A Voyage to South America: Describing at Large the Spanish Cities, Towns, Provinces, &c. on that Extensive Continent: Undertaken, by Command of the Kqqq of Spain, Volume 1 (Google eBook)

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John Stockdale, 1807 - Peru
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Page 202 - But their address in this rapid descent is truly wonderful ; for, in their swiftest motion, when they seem to have lost all government of themselves, they follow exactly the different windings of the road, as if they had previously settled in their minds the route they were to follow, and taken every precaution for their safety.
Page 30 - Quinterones, there are feveral intervening circumftances which throw them back ; for between the Mulatto and the negro, there is an intermediate race, which they call Sambos, owing their origin to a mixture between one of thefe with an Indian, or among themfelves.
Page 202 - They seem all this time ruminating on the danger that lies before them, and preparing themselves for the encounter. They not only attentively view the road, but tremble and snort at the danger. Having prepared...
Page 104 - Panama, each drove consisting of above an hundred, loaded with chests of gold and silver, on account of the merchants of Peru. Some unload them at the exchange, others in the middle of the square; yet, amidst the hurry and confusion of such crowds, no theft, loss, or disturbance, is ever known. He who has seen this place during the tiempo muerto, or dead time...
Page 202 - In these passages, on one side, are steep eminences, and, on the other, frightful abysses; and, as they generally follow the direction of the mountain, the road, instead of lying in a level, forms at every little distance steep declivities, of several hundred yards downward. These can only be descended by...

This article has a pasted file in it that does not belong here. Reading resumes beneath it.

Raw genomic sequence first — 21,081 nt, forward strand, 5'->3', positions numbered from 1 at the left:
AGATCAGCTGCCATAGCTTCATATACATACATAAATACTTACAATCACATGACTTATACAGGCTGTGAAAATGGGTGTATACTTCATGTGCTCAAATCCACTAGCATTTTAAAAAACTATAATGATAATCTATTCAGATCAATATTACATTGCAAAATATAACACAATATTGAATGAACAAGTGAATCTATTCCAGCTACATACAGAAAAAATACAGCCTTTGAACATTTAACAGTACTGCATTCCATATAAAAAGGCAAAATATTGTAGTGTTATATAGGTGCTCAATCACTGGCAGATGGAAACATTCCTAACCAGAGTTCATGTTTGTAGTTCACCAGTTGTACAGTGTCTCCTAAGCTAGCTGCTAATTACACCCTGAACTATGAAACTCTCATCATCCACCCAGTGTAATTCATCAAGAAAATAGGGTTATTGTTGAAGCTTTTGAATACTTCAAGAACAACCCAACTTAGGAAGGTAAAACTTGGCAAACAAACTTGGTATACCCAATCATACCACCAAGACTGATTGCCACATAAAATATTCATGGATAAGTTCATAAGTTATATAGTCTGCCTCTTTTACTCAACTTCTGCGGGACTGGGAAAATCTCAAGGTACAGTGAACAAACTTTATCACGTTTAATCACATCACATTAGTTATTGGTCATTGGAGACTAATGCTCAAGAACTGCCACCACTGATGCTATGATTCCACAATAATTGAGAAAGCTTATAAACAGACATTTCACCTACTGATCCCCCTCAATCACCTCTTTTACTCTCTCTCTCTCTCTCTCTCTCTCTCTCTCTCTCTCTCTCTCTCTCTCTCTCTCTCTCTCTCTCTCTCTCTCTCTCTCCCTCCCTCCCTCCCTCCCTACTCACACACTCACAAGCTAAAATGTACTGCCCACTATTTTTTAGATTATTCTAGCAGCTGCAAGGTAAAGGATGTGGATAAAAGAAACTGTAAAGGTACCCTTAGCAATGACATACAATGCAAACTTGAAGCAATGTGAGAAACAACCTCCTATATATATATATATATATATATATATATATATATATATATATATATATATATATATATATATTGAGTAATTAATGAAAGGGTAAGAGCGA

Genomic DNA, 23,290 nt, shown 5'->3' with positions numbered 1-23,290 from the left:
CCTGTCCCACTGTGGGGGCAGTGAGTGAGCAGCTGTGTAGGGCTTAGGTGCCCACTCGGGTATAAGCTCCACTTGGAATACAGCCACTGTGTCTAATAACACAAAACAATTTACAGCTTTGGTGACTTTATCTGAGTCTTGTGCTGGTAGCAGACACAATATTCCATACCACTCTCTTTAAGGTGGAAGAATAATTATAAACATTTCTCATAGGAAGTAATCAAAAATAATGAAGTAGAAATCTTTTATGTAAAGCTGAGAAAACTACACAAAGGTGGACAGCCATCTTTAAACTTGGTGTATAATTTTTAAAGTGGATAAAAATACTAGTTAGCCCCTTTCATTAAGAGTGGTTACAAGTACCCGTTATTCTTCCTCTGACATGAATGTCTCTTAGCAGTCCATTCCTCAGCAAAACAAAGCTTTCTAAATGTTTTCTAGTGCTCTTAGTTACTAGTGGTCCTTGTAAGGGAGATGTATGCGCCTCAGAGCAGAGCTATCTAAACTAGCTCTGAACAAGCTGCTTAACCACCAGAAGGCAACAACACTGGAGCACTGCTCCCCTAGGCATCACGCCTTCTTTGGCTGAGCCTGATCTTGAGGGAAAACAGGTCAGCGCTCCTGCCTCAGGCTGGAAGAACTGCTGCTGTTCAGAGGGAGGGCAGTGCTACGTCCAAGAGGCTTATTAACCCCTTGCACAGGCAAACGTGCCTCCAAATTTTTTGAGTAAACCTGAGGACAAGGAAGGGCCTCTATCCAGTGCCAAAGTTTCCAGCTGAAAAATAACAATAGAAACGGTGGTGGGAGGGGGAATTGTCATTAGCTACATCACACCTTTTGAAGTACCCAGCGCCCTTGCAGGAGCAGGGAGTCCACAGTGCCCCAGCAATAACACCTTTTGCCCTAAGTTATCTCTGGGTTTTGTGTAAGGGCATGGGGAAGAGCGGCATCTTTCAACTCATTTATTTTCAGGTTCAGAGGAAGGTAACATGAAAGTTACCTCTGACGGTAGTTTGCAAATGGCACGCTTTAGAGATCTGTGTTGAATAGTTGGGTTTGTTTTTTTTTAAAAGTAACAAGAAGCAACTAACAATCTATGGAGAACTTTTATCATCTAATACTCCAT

Page 195 - Our gloves were indeed some defence to our hands, but our faces were entirely exposed ; nor were our clothes a sufficient defence for the rest of our bodies, for their stings penetrating through the cloth, caused a very painful and fiery itching.
Page 202 - The address of these creatures is here truly wonderful ; for in this rapid motion, when they seem to have lost all government of themselves, they follow exactly the different windings of the road, as if they had before accurately reconnoitred, and previously settled in their minds the route they were to follow, and taken every precaution for their safety amidst so many irregularities. There would indeed otherwise be no possibility of travelling over such places, where the safety of the rider depends...
Page 430 - With regard to the first, they, choose a place where the river is very narrow, and has Ľon each side high rocks. They consist of only four long beams laid close together over the precipice, and form a path about a yard and a half in breadth, being just sufficient for a man to pass over on horseback ; and custom has rendered these bridges so natural to them, that they pass them without any apprehension. The second, or those formed of...
Page 124 - Its ikin is covered with a thin fcale adhering to it, which renders it rough and hard ; and, from the crown of its head to the beginning of its tail, which is generally about half a yard, runs a line of vertical...
Page 219 - ... were eating, every one was obliged to keep his plate over a chafing-dish of coals, to prevent his provisions from freezing. The same was done with regard to the water.

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